Localization, outsourcing, and supplier networks in Taiwan\u27s machine tool industry

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    It has been argued that Taiwan\u27s small and medium sized companies represent the real engine behind the island\u27s remarkable economic growth. As an internationally successful industry comprised mostly of small and medium sized firms, Taiwan\u27s machine tool industry is an interesting example of how such growth has been achieved. This dissertation looks at a number of factors, including localization, outsourcing, and supplier networks, to better understand the industry\u27s development. To do so, this thesis has drawn on a number of different sources, including data from Taiwan\u27s Ministry of Economic Affairs and the island\u27s machine tool trade association, the results of a mail survey, company interviews, annual reports, and the work of scholars both in Taiwan and elsewhere. This dissertation finds Taiwan\u27s machine tool makers located in and around Taichung (a city in central Taiwan) constitute a multi-centered industrial district of locally owned, specialized companies. Moreover, that clustering, in concert with active and articulated supplier networks, seems to have helped improve firm performance and promote innovation. This dissertation has also assembled a substantial amount of information on the structure of supplier networks in Taiwan\u27s machine tool industry. In so doing, it has revealed that firms in the industry engage in a high level of outsourcing and that there exist a number of different network configurations, including star, ring, tiered, and multi-centered networks. Factors that appear to influence the structure of supplier networks include location, product attributes, scale economies, the competitive and developmental environment of the supply base, bargaining strength, and interfirm trust

    Three views of China’s economic future

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    Globalization and competitive advantage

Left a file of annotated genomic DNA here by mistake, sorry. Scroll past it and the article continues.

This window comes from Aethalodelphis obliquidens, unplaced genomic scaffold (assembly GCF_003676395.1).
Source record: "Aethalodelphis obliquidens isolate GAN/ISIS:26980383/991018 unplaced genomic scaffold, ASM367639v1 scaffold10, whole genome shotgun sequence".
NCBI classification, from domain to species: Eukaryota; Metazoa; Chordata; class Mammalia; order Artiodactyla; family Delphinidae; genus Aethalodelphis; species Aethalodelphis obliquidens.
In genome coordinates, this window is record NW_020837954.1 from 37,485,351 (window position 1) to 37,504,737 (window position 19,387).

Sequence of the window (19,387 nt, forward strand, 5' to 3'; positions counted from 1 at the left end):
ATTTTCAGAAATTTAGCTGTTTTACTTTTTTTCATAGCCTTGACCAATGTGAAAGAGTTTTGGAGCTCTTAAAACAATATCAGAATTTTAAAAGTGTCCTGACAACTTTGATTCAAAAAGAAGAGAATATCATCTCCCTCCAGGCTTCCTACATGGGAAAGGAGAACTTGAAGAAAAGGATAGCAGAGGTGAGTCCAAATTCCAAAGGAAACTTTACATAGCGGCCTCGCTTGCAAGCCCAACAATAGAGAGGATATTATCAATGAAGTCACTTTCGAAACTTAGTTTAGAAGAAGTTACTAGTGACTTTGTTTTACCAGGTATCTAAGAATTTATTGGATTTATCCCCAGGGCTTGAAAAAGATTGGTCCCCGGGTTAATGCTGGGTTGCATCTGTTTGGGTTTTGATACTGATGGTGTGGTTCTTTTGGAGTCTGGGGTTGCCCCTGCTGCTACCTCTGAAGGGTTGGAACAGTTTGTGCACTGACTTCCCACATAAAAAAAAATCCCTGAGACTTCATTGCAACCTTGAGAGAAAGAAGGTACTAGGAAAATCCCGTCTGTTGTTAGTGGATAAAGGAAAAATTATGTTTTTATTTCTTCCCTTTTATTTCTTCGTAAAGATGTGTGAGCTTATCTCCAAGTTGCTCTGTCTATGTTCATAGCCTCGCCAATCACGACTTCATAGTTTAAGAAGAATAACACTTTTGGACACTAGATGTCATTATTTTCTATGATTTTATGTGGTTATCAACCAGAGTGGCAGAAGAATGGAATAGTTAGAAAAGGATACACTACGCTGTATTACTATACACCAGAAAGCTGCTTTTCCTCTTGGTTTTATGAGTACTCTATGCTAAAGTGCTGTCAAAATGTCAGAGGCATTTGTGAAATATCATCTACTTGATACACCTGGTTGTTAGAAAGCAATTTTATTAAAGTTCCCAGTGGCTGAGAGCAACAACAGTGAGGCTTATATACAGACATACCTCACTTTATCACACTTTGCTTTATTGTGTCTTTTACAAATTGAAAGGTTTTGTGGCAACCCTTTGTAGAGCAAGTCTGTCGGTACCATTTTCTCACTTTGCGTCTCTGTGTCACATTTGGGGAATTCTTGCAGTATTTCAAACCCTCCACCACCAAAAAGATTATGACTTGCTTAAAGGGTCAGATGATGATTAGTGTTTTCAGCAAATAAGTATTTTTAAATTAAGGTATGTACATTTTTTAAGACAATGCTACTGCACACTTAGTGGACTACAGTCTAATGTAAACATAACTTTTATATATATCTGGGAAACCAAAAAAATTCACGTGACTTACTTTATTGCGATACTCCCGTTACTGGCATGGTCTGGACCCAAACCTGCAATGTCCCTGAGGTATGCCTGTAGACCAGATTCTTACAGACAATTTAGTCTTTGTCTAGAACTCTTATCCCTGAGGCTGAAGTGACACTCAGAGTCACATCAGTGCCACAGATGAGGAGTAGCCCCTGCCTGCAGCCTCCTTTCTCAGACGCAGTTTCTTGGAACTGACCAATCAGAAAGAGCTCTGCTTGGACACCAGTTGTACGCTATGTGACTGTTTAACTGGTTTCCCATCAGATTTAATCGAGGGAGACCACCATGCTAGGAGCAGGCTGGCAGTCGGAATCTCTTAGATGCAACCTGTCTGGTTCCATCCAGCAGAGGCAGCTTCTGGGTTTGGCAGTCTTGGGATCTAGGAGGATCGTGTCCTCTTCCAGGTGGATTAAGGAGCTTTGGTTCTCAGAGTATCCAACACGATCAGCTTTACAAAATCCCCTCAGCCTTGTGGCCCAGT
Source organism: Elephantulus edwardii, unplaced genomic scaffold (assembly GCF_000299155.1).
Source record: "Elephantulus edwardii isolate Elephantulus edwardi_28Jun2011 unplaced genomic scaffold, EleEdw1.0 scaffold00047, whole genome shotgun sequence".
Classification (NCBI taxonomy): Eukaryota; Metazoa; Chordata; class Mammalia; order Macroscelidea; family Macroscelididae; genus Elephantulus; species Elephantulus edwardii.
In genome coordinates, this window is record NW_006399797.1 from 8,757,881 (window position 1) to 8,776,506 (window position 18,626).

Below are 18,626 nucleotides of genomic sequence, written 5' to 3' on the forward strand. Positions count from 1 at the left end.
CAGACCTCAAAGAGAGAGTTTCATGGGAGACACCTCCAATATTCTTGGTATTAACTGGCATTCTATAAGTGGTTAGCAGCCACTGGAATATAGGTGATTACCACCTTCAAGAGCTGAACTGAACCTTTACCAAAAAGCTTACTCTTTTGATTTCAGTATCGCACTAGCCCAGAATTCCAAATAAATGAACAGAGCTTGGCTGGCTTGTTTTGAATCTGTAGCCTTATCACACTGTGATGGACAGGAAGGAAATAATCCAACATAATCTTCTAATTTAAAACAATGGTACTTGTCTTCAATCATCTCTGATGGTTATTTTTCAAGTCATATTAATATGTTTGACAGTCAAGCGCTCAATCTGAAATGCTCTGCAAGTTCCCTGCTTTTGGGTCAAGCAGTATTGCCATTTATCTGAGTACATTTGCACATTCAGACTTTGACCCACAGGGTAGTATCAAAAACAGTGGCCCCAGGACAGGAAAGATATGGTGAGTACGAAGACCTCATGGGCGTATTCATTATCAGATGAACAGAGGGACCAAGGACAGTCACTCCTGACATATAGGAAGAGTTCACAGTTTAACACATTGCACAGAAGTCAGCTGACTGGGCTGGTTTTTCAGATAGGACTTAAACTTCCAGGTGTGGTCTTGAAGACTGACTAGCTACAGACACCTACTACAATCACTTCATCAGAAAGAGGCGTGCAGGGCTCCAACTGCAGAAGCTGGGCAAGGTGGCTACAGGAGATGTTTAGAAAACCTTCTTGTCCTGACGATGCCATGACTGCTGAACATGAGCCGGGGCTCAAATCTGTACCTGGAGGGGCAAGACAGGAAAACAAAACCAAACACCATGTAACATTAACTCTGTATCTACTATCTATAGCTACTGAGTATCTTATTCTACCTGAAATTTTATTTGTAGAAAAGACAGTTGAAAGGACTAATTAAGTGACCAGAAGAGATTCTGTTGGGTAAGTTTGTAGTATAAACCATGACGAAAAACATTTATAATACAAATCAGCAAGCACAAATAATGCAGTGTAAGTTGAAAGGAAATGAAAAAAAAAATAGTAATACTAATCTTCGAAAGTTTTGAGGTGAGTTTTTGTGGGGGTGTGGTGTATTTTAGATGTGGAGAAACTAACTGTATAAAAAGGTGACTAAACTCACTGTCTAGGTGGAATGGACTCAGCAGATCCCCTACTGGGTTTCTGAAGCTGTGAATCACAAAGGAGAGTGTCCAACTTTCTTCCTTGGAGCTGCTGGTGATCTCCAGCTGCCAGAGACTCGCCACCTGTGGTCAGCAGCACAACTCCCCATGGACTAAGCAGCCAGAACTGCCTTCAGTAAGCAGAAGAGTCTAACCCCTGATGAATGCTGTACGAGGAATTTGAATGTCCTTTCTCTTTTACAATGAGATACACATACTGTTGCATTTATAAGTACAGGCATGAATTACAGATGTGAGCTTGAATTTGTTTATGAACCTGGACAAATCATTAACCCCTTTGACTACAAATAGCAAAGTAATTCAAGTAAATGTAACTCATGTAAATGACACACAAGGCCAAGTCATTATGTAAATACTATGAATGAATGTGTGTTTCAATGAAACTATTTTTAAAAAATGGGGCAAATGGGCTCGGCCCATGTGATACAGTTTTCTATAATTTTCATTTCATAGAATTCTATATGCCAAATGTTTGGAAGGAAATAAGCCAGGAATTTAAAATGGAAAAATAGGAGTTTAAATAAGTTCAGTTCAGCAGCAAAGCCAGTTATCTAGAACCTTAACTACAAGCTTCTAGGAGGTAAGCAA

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    Localization, outsourcing, and supplier networks in Taiwan\u27s machine tool industry

    No full text
    It has been argued that Taiwan\u27s small and medium sized companies represent the real engine behind the island\u27s remarkable economic growth. As an internationally successful industry comprised mostly of small and medium sized firms, Taiwan\u27s machine tool industry is an interesting example of how such growth has been achieved. This dissertation looks at a number of factors, including localization, outsourcing, and supplier networks, to better understand the industry\u27s development. To do so, this thesis has drawn on a number of different sources, including data from Taiwan\u27s Ministry of Economic Affairs and the island\u27s machine tool trade association, the results of a mail survey, company interviews, annual reports, and the work of scholars both in Taiwan and elsewhere. This dissertation finds Taiwan\u27s machine tool makers located in and around Taichung (a city in central Taiwan) constitute a multi-centered industrial district of locally owned, specialized companies. Moreover, that clustering, in concert with active and articulated supplier networks, seems to have helped improve firm performance and promote innovation. This dissertation has also assembled a substantial amount of information on the structure of supplier networks in Taiwan\u27s machine tool industry. In so doing, it has revealed that firms in the industry engage in a high level of outsourcing and that there exist a number of different network configurations, including star, ring, tiered, and multi-centered networks. Factors that appear to influence the structure of supplier networks include location, product attributes, scale economies, the competitive and developmental environment of the supply base, bargaining strength, and interfirm trust